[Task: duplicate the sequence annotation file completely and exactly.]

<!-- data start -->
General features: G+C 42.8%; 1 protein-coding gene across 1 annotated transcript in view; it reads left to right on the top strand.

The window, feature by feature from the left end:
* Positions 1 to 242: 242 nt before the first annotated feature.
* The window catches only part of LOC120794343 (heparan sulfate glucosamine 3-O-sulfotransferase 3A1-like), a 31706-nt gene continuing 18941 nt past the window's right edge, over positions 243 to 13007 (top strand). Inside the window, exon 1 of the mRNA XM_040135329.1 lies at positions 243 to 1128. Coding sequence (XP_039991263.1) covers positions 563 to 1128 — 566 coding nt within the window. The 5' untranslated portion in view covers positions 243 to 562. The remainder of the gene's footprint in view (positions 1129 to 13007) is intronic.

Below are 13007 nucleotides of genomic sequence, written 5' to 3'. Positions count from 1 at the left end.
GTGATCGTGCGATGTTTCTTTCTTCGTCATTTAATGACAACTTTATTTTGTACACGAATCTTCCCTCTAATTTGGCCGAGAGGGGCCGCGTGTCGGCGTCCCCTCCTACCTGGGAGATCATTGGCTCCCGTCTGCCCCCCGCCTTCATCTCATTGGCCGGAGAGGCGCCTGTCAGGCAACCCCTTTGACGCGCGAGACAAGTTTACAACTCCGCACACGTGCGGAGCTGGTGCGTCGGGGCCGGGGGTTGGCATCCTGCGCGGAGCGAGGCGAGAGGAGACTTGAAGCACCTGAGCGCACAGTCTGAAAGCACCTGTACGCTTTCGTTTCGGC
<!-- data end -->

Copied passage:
General features: G+C 42.8%; 1 protein-coding gene across 1 annotated transcript in view; it reads left to right on the top strand.

The window, feature by feature from the left end:
* Positions 1 to 242: 242 nt before the first annotated feature.
* The window catches only part of LOC120794343 (heparan sulfate glucosamine 3-O-sulfotransferase 3A1-like), a 31706-nt gene continuing 18941 nt past the window's right edge, over positions 243 to 13007 (top strand). Inside the window, exon 1 of the mRNA XM_040135329.1 lies at positions 243 to 1128. Coding sequence (XP_039991263.1) covers positions 563 to 1128 — 566 coding nt within the window. The 5' untranslated portion in view covers positions 243 to 562. The remainder of the gene's footprint in view (positions 1129 to 13007) is intronic.

Below are 13007 nucleotides of genomic sequence, written 5' to 3'. Positions count from 1 at the left end.
GTGATCGTGCGATGTTTCTTTCTTCGTCATTTAATGACAACTTTATTTTGTACACGAATCTTCCCTCTAATTTGGCCGAGAGGGGCCGCGTGTCGGCGTCCCCTCCTACCTGGGAGATCATTGGCTCCCGTCTGCCCCCCGCCTTCATCTCATTGGCCGGAGAGGCGCCTGTCAGGCAACCCCTTTGACGCGCGAGACAAGTTTACAACTCCGCACACGTGCGGAGCTGGTGCGTCGGGGCCGGGGGTTGGCATCCTGCGCGGAGCGAGGCGAGAGGAGACTTGAAGCACCTGAGCGCACAGTCTGAAAGCACCTGTACGCTTTCGTTTCGGC